How often do you lie? Deception researchers investigate how the recipient and the medium affect telling the truth

Prominent cases of purported lying continue to dominate the news cycle. Hunter Biden was charged with lying on a government form while purchasing a handgun. Republican Representative George Santos allegedly lied in many ways, including to donors through a third party in order to misuse the funds raised. The rapper Offset admitted to lying on Instagram about his wife, Cardi B, being unfaithful.

There are a number of variables that distinguish these cases. One is the audience: the faceless government, particular donors and millions of online followers, respectively. Another is the medium used to convey the alleged lie: on a bureaucratic form, through intermediaries and via social media.

Differences like these lead researchers like me to wonder what factors influence the telling of lies. Does a personal connection increase or decrease the likelihood of sticking to the truth? Are lies more prevalent on text or email than on the phone or in person?

An emerging body of empirical research is trying to answer these questions, and some of the findings are surprising. They hold lessons, too – for how to think about the areas of your life where you might be more prone to tell lies, and also about where to be most cautious in trusting what others are saying. As the recent director of The Honesty Project and author of “Honesty: The Philosophy and Psychology of a Neglected Virtue,” I am especially interested in whether most people tend to be honest or not.

Figuring out the frequency of lies

Most research on lying asks participants to self-report their lying behavior, say during the past day or week. (Whether you can trust liars to tell the truth about lying is another question.)

The classic study on lying frequency was conducted by psychologist Bella DePaulo in the mid-1990s. It focused on face-to-face interactions and used a group of student participants and another group of volunteers from the community around the University of Virginia. The community members averaged one lie per day, while the students averaged two lies per day. This result became the benchmark finding in the field of honesty research and helped lead to an assumption among many researchers that lying is commonplace.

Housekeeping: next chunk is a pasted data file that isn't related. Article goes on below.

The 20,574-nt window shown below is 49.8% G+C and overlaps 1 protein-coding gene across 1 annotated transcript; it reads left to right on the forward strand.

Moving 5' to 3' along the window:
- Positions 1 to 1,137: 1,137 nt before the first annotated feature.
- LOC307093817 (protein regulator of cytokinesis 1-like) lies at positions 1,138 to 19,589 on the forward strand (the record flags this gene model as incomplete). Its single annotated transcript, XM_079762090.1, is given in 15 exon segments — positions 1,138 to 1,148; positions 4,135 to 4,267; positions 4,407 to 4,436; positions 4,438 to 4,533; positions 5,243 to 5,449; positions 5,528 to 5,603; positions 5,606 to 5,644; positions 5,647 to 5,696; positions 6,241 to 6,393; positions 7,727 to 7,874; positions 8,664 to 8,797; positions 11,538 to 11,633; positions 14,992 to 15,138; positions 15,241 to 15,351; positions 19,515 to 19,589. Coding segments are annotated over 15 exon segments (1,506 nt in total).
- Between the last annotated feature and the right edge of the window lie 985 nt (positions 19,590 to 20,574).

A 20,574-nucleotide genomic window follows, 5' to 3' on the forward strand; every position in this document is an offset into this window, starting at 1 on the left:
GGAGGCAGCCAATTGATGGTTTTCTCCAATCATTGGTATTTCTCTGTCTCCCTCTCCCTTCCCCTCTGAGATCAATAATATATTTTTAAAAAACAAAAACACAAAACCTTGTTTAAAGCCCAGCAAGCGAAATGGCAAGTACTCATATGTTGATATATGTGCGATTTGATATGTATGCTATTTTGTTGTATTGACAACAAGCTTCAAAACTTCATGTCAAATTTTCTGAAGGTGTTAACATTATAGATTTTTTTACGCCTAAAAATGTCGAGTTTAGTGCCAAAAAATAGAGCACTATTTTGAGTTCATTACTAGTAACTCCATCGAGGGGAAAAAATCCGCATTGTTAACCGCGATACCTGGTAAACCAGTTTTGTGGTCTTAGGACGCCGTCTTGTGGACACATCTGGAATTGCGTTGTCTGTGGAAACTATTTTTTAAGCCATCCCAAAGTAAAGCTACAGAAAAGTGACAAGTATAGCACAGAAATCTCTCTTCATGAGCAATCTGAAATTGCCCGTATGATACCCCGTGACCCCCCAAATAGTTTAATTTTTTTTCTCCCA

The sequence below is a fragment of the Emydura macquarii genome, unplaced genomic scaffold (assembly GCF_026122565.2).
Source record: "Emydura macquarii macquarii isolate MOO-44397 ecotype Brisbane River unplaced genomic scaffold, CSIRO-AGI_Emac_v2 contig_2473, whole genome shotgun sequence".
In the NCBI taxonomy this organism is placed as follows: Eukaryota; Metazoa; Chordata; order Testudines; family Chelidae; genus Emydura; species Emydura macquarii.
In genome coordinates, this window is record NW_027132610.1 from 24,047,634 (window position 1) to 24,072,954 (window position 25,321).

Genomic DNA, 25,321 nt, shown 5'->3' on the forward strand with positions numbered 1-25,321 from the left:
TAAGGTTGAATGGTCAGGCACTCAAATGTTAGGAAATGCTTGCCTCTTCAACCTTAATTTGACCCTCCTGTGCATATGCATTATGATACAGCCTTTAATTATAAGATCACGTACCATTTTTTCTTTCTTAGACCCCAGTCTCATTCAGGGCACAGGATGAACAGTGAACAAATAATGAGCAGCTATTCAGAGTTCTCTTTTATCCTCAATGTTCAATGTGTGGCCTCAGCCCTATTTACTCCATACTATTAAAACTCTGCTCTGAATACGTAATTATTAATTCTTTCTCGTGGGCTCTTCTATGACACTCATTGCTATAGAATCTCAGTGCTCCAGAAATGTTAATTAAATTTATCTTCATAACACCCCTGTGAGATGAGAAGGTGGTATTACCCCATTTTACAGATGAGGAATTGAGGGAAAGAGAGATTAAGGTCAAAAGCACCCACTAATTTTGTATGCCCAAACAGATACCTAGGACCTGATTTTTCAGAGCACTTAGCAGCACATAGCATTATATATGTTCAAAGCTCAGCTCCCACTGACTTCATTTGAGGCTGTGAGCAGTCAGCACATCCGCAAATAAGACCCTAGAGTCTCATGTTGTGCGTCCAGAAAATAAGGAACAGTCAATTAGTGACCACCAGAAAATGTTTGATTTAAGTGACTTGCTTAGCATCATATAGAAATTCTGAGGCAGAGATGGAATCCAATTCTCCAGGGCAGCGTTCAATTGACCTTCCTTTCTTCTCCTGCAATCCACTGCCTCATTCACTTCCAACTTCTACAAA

But averages do not describe individuals. It could be that each person in the group tells one or two lies per day. But it’s also possible that there are some people who lie voraciously and others who lie very rarely.

In an influential 2010 study, this second scenario is indeed what Michigan State University communication researcher Kim Serota and his colleagues found. Out of 1,000 American participants, 59.9% claimed not to have told a single lie in the past 24 hours. Of those who admitted they did lie, most said they’d told very few lies. Participants reported 1,646 lies in total, but half of them came from just 5.3% of the participants.

This general pattern in the data has been replicated several times. Lying tends to be rare, except in the case of a…

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